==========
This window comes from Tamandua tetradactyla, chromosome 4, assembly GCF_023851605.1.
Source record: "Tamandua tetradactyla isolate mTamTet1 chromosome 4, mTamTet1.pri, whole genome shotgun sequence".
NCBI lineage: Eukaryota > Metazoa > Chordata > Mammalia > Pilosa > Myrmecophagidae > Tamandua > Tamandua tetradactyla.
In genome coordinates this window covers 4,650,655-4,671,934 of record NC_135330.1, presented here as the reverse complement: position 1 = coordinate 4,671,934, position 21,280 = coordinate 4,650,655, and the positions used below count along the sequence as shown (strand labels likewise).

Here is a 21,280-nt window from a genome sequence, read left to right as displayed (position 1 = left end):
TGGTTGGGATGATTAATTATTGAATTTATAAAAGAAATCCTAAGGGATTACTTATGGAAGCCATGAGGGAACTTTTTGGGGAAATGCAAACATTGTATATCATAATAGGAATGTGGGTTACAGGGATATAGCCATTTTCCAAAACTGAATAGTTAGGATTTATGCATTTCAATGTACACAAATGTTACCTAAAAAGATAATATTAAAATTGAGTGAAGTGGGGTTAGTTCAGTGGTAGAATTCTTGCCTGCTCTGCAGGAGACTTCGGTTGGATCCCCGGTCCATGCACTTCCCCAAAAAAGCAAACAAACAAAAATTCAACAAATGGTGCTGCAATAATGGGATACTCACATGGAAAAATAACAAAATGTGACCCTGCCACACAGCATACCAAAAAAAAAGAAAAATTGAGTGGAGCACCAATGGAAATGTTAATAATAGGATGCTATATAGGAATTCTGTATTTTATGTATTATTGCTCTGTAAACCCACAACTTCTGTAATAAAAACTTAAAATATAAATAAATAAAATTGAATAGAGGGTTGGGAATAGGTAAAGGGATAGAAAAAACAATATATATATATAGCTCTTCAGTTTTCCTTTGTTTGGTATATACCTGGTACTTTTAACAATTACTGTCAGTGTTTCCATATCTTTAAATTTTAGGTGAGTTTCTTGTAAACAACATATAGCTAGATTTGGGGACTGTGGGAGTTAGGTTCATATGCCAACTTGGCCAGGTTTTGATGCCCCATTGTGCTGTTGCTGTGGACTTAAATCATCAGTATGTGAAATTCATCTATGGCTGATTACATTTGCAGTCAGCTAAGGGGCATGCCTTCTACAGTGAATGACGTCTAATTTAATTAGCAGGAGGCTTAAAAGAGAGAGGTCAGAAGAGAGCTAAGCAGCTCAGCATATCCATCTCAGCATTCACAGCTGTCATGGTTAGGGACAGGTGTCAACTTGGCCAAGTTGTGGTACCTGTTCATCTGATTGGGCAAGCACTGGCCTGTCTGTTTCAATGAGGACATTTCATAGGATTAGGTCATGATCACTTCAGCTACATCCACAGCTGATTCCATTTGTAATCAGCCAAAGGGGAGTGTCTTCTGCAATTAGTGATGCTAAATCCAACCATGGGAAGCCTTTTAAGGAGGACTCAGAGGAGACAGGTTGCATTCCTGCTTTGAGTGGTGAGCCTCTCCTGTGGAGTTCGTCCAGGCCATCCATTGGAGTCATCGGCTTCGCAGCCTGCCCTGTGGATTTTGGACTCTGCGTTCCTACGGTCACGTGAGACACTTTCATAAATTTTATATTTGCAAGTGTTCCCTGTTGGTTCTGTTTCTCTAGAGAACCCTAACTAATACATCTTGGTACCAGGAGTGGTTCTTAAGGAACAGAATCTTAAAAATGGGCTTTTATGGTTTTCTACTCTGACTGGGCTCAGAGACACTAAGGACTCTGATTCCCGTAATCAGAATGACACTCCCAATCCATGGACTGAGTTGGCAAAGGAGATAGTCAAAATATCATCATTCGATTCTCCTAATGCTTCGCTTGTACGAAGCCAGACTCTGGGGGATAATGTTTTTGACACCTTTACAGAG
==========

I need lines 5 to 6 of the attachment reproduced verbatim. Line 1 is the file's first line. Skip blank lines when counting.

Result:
Here is a 21,280-nt window from a genome sequence, read left to right as displayed (position 1 = left end):
TGGTTGGGATGATTAATTATTGAATTTATAAAAGAAATCCTAAGGGATTACTTATGGAAGCCATGAGGGAACTTTTTGGGGAAATGCAAACATTGTATATCATAATAGGAATGTGGGTTACAGGGATATAGCCATTTTCCAAAACTGAATAGTTAGGATTTATGCATTTCAATGTACACAAATGTTACCTAAAAAGATAATATTAAAATTGAGTGAAGTGGGGTTAGTTCAGTGGTAGAATTCTTGCCTGCTCTGCAGGAGACTTCGGTTGGATCCCCGGTCCATGCACTTCCCCAAAAAAGCAAACAAACAAAAATTCAACAAATGGTGCTGCAATAATGGGATACTCACATGGAAAAATAACAAAATGTGACCCTGCCACACAGCATACCAAAAAAAAAGAAAAATTGAGTGGAGCACCAATGGAAATGTTAATAATAGGATGCTATATAGGAATTCTGTATTTTATGTATTATTGCTCTGTAAACCCACAACTTCTGTAATAAAAACTTAAAATATAAATAAATAAAATTGAATAGAGGGTTGGGAATAGGTAAAGGGATAGAAAAAACAATATATATATATAGCTCTTCAGTTTTCCTTTGTTTGGTATATACCTGGTACTTTTAACAATTACTGTCAGTGTTTCCATATCTTTAAATTTTAGGTGAGTTTCTTGTAAACAACATATAGCTAGATTTGGGGACTGTGGGAGTTAGGTTCATATGCCAACTTGGCCAGGTTTTGATGCCCCATTGTGCTGTTGCTGTGGACTTAAATCATCAGTATGTGAAATTCATCTATGGCTGATTACATTTGCAGTCAGCTAAGGGGCATGCCTTCTACAGTGAATGACGTCTAATTTAATTAGCAGGAGGCTTAAAAGAGAGAGGTCAGAAGAGAGCTAAGCAGCTCAGCATATCCATCTCAGCATTCACAGCTGTCATGGTTAGGGACAGGTGTCAACTTGGCCAAGTTGTGGTACCTGTTCATCTGATTGGGCAAGCACTGGCCTGTCTGTTTCAATGAGGACATTTCATAGGATTAGGTCATGATCACTTCAGCTACATCCACAGCTGATTCCATTTGTAATCAGCCAAAGGGGAGTGTCTTCTGCAATTAGTGATGCTAAATCCAACCATGGGAAGCCTTTTAAGGAGGACTCAGAGGAGACAGGTTGCATTCCTGCTTTGAGTGGTGAGCCTCTCCTGTGGAGTTCGTCCAGGCCATCCATTGGAGTCATCGGCTTCGCAGCCTGCCCTGTGGATTTTGGACTCTGCGTTCCTACGGTCACGTGAGACACTTTCATAAATTTTATATTTGCAAGTGTTCCCTGTTGGTTCTGTTTCTCTAGAGAACCCTAACTAATACATCTTGGTACCAGGAGTGGTTCTTAAGGAACAGAATCTTAAAAATGGGCTTTTATGGTTTTCTACTCTGACTGGGCTCAGAGACACTAAGGACTCTGATTCCCGTAATCAGAATGACACTCCCAATCCATGGACTGAGTTGGCAAAGGAGATAGTCAAAATATCATCATTCGATTCTCCTAATGCTTCGCTTGTACGAAGCCAGACTCTGGGGGATAATGTTTTTGACACCTTTACAGAG